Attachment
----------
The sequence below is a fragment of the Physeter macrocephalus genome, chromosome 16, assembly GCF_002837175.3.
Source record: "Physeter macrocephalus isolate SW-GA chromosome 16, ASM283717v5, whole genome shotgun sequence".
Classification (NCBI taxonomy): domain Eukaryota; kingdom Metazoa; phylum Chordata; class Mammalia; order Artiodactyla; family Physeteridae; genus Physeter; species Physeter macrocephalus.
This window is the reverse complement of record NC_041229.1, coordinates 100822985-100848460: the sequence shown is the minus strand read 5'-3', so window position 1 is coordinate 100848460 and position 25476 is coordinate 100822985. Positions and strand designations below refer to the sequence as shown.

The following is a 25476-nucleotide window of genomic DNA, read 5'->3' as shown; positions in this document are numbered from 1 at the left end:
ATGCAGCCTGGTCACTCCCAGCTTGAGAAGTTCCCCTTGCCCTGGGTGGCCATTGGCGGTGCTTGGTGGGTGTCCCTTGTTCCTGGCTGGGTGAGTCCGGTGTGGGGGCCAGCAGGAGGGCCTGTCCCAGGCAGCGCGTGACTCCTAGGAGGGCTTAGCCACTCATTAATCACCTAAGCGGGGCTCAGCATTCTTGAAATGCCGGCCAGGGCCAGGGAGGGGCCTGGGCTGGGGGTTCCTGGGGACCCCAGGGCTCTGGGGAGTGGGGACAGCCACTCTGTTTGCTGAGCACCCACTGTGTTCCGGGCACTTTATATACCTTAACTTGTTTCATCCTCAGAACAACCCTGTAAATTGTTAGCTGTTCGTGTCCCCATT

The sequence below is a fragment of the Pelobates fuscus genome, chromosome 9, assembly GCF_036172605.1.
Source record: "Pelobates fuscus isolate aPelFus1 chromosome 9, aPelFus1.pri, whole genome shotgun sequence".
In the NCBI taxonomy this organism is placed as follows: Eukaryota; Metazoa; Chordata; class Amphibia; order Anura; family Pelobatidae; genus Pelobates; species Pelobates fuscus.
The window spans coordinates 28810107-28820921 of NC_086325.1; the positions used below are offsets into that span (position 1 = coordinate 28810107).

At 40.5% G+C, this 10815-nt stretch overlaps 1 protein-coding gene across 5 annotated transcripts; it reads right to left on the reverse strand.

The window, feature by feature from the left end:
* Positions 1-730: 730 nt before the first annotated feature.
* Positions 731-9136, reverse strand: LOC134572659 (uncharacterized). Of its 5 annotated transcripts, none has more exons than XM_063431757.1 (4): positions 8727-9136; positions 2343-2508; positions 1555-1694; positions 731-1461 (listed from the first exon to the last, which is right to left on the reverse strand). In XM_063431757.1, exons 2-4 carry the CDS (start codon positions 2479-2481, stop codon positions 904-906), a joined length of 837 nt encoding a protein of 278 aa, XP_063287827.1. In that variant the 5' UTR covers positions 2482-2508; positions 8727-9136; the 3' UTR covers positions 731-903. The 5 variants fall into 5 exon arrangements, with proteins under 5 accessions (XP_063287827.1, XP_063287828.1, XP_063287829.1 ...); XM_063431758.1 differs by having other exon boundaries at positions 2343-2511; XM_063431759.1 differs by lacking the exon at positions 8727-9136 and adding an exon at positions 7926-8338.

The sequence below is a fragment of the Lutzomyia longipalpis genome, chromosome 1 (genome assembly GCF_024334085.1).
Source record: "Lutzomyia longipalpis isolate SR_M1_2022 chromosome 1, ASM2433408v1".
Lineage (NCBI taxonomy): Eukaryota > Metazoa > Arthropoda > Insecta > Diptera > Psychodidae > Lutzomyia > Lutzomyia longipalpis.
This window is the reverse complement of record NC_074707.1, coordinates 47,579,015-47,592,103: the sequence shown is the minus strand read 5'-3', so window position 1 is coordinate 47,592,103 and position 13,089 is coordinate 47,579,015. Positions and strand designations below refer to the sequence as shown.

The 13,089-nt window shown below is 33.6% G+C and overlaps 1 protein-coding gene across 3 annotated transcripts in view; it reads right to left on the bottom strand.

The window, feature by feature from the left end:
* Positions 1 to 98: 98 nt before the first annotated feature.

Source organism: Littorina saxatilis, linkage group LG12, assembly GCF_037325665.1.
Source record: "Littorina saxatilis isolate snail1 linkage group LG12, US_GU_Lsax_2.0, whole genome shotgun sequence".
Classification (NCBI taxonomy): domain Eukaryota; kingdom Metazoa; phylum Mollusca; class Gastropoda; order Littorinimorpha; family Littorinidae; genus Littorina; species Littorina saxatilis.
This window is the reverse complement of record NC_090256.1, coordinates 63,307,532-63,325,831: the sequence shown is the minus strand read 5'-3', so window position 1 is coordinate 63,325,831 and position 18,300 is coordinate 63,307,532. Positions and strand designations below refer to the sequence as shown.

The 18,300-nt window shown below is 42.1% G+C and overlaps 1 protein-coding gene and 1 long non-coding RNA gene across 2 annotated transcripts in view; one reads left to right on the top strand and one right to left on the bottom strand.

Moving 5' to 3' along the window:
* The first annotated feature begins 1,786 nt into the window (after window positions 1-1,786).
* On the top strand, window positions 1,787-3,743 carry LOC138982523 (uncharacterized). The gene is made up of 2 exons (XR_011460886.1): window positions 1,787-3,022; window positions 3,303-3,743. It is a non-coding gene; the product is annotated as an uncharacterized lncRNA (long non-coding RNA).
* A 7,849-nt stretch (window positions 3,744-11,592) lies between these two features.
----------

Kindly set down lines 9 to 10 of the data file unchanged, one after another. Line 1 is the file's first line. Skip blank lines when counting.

In the NCBI taxonomy this organism is placed as follows: Eukaryota; Metazoa; Chordata; class Amphibia; order Anura; family Pelobatidae; genus Pelobates; species Pelobates fuscus.
The window spans coordinates 28810107-28820921 of NC_086325.1; the positions used below are offsets into that span (position 1 = coordinate 28810107).